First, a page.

|Saturday, May 3, 2003||
THE true history of Tangrams is, paradoxically, shrouded in myth and mystery and the truth of its inventor, origin and etymology is the subject of widespread speculation. The earliest known literary reference to Tangrams is in a Chinese book dated 1813, but the puzzles were already well established in China by that time.
Tang, the dynasty that
ruled China from AD 618 to AD 907 (considered to be the golden age of
Chinese poetry and art), perhaps, may have lent its name to the Tangram
puzzle. Other theories on its origin include the suggestion that it may
have evolved from the now obsolete English word Tangram, meaning a
puzzle. It may even have acquired its name from the Tank people of
southern China and Hong Kong, who might have been the first ones to
introduce the puzzle to Europe and North America, where it has gained in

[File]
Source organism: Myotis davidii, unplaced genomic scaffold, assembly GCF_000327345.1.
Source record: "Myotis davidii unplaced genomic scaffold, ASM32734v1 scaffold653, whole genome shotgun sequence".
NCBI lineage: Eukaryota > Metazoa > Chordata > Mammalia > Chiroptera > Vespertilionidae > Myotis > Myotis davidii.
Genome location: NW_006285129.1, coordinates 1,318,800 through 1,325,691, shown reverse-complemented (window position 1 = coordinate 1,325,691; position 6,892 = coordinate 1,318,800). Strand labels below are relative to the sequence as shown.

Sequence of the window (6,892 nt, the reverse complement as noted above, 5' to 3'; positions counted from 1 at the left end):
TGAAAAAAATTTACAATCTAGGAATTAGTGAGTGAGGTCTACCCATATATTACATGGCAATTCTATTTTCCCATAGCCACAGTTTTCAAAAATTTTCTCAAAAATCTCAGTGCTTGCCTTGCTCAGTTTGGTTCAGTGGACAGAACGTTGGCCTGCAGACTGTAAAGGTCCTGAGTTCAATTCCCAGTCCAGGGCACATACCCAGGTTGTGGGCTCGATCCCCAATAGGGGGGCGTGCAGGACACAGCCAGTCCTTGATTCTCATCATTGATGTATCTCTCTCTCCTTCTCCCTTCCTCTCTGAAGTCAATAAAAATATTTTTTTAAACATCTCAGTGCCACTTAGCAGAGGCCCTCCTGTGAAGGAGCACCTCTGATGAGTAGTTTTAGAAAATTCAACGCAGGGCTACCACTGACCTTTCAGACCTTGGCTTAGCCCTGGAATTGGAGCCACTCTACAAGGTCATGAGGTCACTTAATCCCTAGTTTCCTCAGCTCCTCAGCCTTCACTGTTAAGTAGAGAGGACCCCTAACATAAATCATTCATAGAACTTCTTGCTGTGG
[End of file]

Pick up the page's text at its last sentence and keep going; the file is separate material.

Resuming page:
popularity since the 19th century after trade routes with China were
opened up. It was common at that time to find this puzzle on fine works
of Chinese pottery.
In 1942, Fu Tsiang Wang and Chuan-Chn Hsiung proved the existence of a finite set of Tangram patterns: a set of 13 convex shapes (a convex shape here is defined as one with no indentations along its outside edges). In 1903, American puzzle-maker Sam Lloyd wrote in 'the Eighth Book of Tan' a spoof history of this Chinese puzzle. He suggested that the puzzle was invented 4,000 years ago by the Chinese God, Tan. This book with some 600 Tangram patterns was a best-seller.
Cut out the puzzle pieces
as instructed; jumble these up and tell someone to refit these into the
square it was. Try making various figures by rearranging the pieces and
tell others to repeat the act. Some patterns can be made in two or more
ways, so that, you are left with an extra piece or two each time. (Write
at The Tribune or email@example.com)